out[ii] = in[ii]*in[ii];
    return noutput_items;

The utility will replace @I_TYPE@ and @O_TYPE@ with the correct data types: byte, int, float, etc. @NAME_IMPL@ will be the same as @NAME@ but with _impl at the end, as in square_ff_impl. To summarize, here is a list of the macros when translated for the float case:

Template Expanded
@NAME@ square_ff
@NAME_IMPL@ square_ff_impl
@I_TYPE@,@O_TYPE@ float

An XML file is created that allows the user to call the appropriate block from a user-selectable parameter in GNU Radio. A part of that is shown below:

    <name>IO Type</name>

That gets all our files in place. What’s left to do is instruct the compiler how to expand and install the generated blocks. We’ll edit include/howtogen/CMakeLists.txt:

GR_EXPAND_X_H(howtogen square_XX             ss ii ff cc bb)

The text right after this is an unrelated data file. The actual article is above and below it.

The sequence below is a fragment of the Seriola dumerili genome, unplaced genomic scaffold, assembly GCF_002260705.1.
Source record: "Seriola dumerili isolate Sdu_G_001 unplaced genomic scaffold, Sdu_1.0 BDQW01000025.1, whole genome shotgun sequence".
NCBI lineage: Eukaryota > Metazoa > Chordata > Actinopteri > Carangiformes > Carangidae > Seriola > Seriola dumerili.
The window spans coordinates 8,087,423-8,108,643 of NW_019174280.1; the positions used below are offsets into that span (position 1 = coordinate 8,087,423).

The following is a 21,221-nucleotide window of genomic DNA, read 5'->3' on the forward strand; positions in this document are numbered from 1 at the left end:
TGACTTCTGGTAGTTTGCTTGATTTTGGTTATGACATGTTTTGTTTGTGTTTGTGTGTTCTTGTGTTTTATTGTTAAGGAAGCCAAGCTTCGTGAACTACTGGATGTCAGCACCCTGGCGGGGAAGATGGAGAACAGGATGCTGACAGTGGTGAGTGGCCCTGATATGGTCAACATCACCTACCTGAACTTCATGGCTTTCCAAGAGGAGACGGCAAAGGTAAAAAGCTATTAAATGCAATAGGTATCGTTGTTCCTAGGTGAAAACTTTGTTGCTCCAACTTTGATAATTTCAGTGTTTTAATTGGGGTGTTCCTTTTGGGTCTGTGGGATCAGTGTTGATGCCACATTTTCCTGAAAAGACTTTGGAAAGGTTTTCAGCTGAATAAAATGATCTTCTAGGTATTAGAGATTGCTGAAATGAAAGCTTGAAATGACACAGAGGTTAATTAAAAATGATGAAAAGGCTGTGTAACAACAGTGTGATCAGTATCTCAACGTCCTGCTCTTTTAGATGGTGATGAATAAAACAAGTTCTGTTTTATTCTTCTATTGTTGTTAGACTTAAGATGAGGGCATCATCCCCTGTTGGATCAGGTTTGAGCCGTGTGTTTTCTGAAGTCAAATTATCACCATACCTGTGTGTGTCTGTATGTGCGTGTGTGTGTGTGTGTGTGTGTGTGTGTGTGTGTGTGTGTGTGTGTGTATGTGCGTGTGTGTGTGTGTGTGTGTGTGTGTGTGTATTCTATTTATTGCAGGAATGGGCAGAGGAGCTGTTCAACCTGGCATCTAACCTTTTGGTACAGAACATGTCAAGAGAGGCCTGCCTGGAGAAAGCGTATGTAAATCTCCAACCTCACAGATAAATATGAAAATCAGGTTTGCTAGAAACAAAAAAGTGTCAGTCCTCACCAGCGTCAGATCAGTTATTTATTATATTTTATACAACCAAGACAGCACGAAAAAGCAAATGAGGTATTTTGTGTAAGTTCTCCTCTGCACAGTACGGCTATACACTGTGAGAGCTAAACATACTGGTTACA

add_custom_target(howtogen_generated_includes DEPENDS

    DESTINATION include/howtogen

GrMiscUtils is included in the make file and the GR_EXPAND_X_H macro tells the module name, the header file template name, and then lists what data types to expand with. These files will be generated as ${generated_includes} so we’ll need to tell CMake to install those. Similar instructions are added to lib/CMakeLists.txt:

include(GrPlatform) #define LIB_SUFFIX

GR_EXPAND_X_CC_H_IMPL(howtogen square_XX ss ii ff cc bb)


list(APPEND howtogen_sources

set(howtogen_sources "${howtogen_sources}" PARENT_SCOPE)
if(NOT howtogen_sources)
    MESSAGE(STATUS "No C++ sources... skipping lib/")
endif(NOT howtogen_sources)

add_library(gnuradio-howtogen SHARED ${howtogen_sources})
add_dependencies(gnuradio-howtogen howtogen_generated_includes howtogen_generated_swigs)